Comeback king Andy Murray heads for bed seething over long night’s journey into day

Slumped on a plastic chair in the bowels of the Margaret Court Arena, Murray told a small huddle of reporters that beginning a best-of-five-sets match at 11pm inevitably creates late finishes that overshadow the actual tennis.

‘It ends in a bit of a farce’

“I don’t know who it’s beneficial for,” Murray said during the impromptu press conference. “We come here after the match and that’s what the discussion is, rather than it being, ‘epic Murray-Kokkinakis’ match, it ends in a bit of a farce.

“But if my child was a ball kid for a tournament and they’re coming home at five in the morning, as a parent, I’m snapping at that. It’s not beneficial for them. It’s not beneficial for the umpires, the officials “I don’t think it’s amazing for the fans. It’s not good for the players. So yeah, we talk about it all the time, and it’s been spoken about for years. But when you start the night matches late and have conditions like.” that, these things are gonna happen.”

Murray was vocal about his frustration with the circumstances throughout. Four hours into the match, just after he had pushed it to a deciding set, Murray was irate that he could not use the toilet, as he had already taken both of his allocated breaks earlier on. “It’s so disrespectful that the tournament has us out here until 3am and we can’t even go for a p—,” Murray told the umpire.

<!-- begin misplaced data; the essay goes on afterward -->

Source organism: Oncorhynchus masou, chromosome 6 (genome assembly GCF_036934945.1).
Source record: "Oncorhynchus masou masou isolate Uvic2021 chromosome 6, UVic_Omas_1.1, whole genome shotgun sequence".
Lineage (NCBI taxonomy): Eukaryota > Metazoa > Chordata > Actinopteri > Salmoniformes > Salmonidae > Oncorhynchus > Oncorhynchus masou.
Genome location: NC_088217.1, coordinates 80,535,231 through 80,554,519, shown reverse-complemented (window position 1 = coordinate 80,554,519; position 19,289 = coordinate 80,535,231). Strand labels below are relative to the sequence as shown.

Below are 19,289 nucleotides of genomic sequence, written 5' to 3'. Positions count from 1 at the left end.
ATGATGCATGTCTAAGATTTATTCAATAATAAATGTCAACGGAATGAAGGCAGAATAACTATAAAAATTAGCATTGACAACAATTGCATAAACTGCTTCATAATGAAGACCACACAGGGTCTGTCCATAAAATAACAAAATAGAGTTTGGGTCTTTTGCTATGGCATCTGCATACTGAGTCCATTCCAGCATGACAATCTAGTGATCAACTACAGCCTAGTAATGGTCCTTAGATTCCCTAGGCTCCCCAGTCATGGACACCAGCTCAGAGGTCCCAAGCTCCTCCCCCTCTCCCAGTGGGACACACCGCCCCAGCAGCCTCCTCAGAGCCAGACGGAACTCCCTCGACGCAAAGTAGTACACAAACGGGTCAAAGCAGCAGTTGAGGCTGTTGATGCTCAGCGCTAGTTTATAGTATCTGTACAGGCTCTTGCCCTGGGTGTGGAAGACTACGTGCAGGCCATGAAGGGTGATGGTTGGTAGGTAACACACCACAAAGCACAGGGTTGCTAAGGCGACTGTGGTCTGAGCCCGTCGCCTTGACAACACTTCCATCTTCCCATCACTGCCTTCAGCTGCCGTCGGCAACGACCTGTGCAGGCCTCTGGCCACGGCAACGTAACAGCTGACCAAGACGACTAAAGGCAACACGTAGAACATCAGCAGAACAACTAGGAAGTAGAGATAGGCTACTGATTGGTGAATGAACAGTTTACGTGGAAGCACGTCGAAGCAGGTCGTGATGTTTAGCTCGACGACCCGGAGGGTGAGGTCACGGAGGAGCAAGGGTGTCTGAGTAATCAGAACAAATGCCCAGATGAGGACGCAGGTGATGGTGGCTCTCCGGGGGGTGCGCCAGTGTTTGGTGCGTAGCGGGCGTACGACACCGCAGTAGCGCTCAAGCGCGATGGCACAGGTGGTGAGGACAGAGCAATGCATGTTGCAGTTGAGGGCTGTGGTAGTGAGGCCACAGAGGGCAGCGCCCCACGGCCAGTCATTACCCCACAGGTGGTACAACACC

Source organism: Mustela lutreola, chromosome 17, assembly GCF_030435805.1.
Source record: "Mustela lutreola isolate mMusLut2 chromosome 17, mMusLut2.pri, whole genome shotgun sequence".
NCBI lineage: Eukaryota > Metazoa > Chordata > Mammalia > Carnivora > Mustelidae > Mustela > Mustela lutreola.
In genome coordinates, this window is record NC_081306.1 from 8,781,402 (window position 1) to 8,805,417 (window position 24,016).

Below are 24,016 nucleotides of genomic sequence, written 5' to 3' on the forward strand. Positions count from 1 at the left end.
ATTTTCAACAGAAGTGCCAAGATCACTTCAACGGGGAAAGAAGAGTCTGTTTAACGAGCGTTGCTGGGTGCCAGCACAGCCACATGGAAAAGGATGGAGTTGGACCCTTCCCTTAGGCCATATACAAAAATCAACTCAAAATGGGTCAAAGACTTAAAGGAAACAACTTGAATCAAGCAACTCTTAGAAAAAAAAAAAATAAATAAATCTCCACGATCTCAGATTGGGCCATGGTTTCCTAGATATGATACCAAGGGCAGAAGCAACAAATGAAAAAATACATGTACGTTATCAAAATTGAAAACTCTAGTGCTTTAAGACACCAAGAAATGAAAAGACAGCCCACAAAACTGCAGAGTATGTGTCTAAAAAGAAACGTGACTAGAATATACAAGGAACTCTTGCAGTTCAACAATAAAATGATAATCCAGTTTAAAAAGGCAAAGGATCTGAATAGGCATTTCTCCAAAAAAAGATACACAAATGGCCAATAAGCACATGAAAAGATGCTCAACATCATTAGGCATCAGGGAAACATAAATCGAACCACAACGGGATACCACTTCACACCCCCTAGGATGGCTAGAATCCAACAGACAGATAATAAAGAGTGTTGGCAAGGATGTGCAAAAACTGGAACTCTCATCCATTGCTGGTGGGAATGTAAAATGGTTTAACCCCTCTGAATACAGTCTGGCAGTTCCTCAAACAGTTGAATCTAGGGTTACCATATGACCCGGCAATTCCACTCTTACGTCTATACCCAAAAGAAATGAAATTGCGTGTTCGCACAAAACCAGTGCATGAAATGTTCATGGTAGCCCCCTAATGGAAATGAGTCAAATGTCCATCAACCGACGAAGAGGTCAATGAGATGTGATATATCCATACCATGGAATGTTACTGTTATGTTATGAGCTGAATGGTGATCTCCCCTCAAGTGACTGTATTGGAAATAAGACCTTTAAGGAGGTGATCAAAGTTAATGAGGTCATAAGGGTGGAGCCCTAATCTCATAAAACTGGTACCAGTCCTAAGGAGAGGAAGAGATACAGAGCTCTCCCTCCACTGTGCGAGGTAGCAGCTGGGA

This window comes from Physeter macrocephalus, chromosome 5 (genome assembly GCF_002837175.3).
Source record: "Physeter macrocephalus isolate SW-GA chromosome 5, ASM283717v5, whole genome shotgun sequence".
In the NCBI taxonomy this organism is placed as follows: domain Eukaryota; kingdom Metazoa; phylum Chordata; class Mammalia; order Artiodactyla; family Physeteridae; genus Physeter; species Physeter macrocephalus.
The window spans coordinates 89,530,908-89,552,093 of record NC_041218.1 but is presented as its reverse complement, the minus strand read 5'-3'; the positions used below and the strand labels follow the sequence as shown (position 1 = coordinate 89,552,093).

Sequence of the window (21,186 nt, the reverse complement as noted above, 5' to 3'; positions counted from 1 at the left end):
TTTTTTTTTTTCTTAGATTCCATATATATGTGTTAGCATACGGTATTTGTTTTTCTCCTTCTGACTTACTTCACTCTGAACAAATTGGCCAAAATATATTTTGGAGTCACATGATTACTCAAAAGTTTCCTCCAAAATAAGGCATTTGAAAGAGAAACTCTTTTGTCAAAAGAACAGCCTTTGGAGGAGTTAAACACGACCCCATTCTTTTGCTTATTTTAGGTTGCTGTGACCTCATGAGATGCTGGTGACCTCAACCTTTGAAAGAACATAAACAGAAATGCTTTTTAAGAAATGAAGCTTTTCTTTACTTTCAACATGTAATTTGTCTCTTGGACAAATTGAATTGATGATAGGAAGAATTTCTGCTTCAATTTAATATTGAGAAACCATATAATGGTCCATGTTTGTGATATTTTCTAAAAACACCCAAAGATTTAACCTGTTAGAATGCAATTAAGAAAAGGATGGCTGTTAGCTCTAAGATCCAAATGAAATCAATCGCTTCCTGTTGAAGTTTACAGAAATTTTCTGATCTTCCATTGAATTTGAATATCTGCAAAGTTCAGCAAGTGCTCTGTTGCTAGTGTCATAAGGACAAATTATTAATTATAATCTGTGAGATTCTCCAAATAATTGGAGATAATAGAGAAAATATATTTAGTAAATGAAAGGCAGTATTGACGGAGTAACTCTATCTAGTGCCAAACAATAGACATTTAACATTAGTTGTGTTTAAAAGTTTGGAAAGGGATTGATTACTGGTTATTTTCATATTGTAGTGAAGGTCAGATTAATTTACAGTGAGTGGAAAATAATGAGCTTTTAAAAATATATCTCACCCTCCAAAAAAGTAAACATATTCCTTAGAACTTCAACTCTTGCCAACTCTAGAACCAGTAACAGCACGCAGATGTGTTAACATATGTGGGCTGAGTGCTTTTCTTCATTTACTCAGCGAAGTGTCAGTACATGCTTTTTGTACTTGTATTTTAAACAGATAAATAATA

“I understand, obviously, the rules on the tour with the toilet breaks and the bathroom breaks and I’ve obviously been very vocal about that,” he said wearily post-match. “But you know, it’s three in the morning and I’ve been drinking all day. I need to go to the toilet and it’s just obviously frustrating in that moment. You don’t want people taking advantage of the rules but when you’ re sticking players on the court at three, four in the morning then sometimes there needs to be a little bit of leeway.”

He added that he was too tired to even sum up his emotions: “The match was obviously very up and down. There was frustration and there was tension, there was excitement and all of that stuff. And then at the end… it’s obviously amazing to win the match but I also want to go to bed now. I’m like… it’s great but I want to sleep.”

The Australian Open is not the only culprit. Tennis has long been criticized for matches finishing well into the night, and the detrimental impact that can have on players and fans alike.

Last September Carlos Alcaraz’s five-hour quarter-final win over Jannik Sinner at the US Open made headlines when it ended just shy of 3am.

In Acapulco last February, Alexander Zverev and Jenson Brooksby set the record for the latest ever finish for a tour-level tennis match, when their three-setter ended at 4:55am.

Just as Murray’s match began on Thursday, his brother and former world No 1 doubles player Jamie Murray had a pop at organizers for the scheduling. “Time for tennis to move to only one match at the night sessions at grand slams,” Jamie said in a Twitter post. “This is the best outcome for Alles single players. We can’t continue to have players compete into the wee hours of the morning. Rubbish for everyone involved – players/fans/event staff etc.”

After spending more than 10 hours on court already this tournament, and with a majorly disrupted sleep schedule, Murray will be in a race against time to be fully recovered for Saturday’s third-round. He faces Spain’s Roberto Bautista Agut, the 24th seed who beat him in Melbourne back in 2019 when rumors of his retirement were first sparked.

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